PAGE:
• To Speak Or Not To Speak; That Is The Question

Right to remain silent

US Supreme Court Justice Robert H. Jackson is known for many things. He was appointed chief prosecutor of the Nazi war criminals at the Nuremberg trials. He joined the majority and helped defeat racial segregation in schools in the case of Brown v. the Board of Education. However, he is also known for one very astute observation which he stated in the case of Watts v. Indiana: “any lawyer worth his salt will tell the suspect in no uncertain terms to make no statement to police under any circumstances.

The right to remain silent and to not make statements to the police have been a current theme of my associate attorney, David Zwanetz, in a number of videos which he has put online through either the Shapiro Zwanetz & Associates (SZA) newsletters or webpage. Interestingly, Prosecutors have argued against the advice that David has offered in the past, namely, keep your mouth shut and invoke your constitutional rights to remain silent. Most recently, prosecutors have won a significant victory in scaling back these rights.

In the case of Salinas v. Texas, Mr. Salinas was being questioned by the police. However, he was not under arrest. Because he was technically free to leave the questioning at any time, Miranda warnings were not issued nor were they required under the law. When certain questions were asked of Mr. Salinas, he decided to remain silent. Eventually, evidence was acquired by the police allowing them to charge Mr. Salinas with the investigated crime.

During the trial Mr. Salinas, the state sought to rely heavily on Mr. Salinas’s silence, inferring that only a guilty person would remain silent during a police investigation where one was not in custody. This issue was appealed to the United States Supreme Court. In a 5 – 4 opinion, the Court indicated that before one can rely on the constitutional privilege against self-incrimination he is required to specifically invoke it. Since Mr. Salinas remain silent, instead of expressly invoking his right against self-incrimination, the prosecution could use his silence as evidence of his guilt.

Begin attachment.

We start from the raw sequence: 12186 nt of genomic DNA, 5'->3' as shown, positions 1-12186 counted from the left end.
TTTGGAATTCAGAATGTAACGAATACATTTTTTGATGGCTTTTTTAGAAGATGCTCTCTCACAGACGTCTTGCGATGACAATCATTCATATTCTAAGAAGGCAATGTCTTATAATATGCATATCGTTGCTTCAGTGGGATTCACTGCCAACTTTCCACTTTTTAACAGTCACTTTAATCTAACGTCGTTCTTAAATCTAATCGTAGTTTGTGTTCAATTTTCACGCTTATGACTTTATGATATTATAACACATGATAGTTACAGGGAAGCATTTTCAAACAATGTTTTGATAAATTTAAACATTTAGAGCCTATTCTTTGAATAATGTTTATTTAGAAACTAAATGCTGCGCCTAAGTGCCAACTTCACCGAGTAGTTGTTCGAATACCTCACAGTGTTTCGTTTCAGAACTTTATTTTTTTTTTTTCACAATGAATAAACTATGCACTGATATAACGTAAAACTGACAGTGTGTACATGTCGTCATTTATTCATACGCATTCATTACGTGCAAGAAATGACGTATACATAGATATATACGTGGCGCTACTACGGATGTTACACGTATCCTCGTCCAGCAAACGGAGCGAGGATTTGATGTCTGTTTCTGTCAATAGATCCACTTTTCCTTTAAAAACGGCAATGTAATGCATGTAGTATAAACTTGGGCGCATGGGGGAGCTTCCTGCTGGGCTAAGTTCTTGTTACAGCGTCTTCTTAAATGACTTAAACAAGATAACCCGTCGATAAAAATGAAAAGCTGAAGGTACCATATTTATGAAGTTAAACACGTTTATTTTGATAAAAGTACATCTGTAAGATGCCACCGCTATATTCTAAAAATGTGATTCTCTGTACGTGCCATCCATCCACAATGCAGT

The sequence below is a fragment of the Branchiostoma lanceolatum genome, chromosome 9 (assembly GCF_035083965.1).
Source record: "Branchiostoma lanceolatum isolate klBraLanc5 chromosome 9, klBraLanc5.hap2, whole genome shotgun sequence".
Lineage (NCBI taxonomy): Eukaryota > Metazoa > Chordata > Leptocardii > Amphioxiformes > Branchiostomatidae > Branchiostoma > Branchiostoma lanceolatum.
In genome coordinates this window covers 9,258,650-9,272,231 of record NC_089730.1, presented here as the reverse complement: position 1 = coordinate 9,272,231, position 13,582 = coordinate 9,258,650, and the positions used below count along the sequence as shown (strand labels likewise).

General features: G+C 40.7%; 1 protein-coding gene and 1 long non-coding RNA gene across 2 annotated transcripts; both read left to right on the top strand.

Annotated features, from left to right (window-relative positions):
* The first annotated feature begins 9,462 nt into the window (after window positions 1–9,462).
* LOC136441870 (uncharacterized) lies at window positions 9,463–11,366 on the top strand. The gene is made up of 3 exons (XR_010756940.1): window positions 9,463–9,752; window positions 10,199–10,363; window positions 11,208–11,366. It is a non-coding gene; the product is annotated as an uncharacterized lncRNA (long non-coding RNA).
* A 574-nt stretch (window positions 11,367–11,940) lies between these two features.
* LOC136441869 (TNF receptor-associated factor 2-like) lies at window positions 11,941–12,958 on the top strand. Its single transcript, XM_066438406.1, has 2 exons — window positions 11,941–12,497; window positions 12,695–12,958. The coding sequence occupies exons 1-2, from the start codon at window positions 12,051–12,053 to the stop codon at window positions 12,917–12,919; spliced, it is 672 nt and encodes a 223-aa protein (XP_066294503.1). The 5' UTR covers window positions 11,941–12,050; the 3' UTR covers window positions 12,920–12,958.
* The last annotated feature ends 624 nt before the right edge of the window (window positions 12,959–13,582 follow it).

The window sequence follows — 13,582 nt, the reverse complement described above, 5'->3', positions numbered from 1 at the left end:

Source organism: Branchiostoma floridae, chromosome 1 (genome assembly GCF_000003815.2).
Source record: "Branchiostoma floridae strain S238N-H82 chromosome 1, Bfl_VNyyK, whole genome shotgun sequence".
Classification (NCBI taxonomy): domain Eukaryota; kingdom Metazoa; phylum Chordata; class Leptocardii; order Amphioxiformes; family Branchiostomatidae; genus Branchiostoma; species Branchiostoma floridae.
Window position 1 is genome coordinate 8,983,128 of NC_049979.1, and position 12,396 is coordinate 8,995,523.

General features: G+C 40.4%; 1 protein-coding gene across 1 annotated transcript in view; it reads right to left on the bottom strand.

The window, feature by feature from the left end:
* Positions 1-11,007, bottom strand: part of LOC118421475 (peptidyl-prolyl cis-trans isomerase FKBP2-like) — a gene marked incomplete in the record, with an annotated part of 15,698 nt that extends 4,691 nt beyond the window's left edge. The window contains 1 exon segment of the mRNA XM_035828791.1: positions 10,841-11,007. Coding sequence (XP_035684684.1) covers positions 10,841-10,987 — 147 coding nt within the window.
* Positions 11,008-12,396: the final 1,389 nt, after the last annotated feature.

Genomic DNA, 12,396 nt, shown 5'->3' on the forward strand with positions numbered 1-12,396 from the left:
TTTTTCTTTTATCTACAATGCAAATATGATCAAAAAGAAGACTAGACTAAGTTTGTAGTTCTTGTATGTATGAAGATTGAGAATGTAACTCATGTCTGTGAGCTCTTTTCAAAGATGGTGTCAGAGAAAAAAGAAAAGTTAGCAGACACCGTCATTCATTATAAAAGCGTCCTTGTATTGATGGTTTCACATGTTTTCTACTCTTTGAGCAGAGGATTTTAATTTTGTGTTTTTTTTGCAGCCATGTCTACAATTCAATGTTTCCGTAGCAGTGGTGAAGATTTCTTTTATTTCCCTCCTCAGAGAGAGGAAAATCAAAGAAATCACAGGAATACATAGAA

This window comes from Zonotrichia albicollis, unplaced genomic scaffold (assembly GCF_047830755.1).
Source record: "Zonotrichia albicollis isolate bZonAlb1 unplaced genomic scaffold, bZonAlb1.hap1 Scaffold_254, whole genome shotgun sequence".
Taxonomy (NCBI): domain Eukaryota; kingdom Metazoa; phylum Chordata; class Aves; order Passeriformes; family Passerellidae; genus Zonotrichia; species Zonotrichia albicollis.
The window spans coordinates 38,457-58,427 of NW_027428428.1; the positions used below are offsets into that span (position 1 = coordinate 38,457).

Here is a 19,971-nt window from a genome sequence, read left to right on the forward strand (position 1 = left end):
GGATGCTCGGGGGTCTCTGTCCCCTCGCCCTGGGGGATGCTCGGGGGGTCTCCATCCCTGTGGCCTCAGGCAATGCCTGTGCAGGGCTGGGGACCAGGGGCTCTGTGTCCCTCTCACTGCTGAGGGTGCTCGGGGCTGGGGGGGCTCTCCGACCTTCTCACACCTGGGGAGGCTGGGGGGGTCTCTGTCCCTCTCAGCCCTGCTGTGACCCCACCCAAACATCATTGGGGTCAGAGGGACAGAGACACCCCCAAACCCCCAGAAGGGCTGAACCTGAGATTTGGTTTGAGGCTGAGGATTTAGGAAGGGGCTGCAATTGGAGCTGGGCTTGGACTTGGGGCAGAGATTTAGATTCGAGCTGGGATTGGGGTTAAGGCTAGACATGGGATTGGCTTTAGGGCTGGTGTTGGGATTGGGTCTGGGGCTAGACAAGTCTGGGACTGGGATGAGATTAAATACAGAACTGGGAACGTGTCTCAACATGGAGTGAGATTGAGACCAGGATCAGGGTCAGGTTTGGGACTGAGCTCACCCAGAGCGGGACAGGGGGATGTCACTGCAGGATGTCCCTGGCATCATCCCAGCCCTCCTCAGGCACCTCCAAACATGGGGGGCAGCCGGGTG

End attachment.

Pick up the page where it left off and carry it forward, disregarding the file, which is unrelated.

As a result of the Salinas opinion, the police may use a driver’s silence in DUI cases as evidence of their guilt. For example, if an officer asks the driver if he had been drinking, or how much he had to drink, or if he would participate in field sobriety tests, and the driver merely remains silent, his silence can be held against. Further as a result of the Salinas opinion, it is my opinion that my clients would be best served by not answering any of the police questioning other than saying something as follows: “ Since I am unsure of my rights, I refuse to make a statement (or to perform any fields of variety tests; or to take a breath test: etc.) without first speaking with my attorney.” it is my belief that such a statement would preclude the state from using any “silence” against the accused. Should a judge disagree and rule that such a statement is admissible, it could be explained away that the accused was not indicating he would not talk; only that he would not talk until first consulting with his attorney, thereby exercising his constitutional right to counsel.

Recently, I had the opportunity to speak with a former union president of one of the local police unions, and now a retired police officer. He indicated to me that he loved David Zwanetz’s videos and he thought that the advice offered regarding remaining silent was very apropos. He indicated that when he was the police union president, he told all of his officers that they were not to make any statements to any investigators from the Internal Affairs Division without first speaking with a lawyer. Thus, when the police are accused, they remain silent until they are able to speak with their counsel. Certainly the police should then not be surprised when a suspect seeks the same constitutional protections.

There is nothing wrong with an informed citizenry, knowing their rights and exercising their rights. The attorneys at Shapiro Zwanetz & Associates (SZA) offer these insights, not to foment illegality, but to encourage an intelligent dialogue regarding what one should do if they are the subject of a police investigation. I applaud David Zwanetz for producing these videos; and I applaud our clients, witnesses, friends, and followers on social media to become more informed citizens and to understand their rights.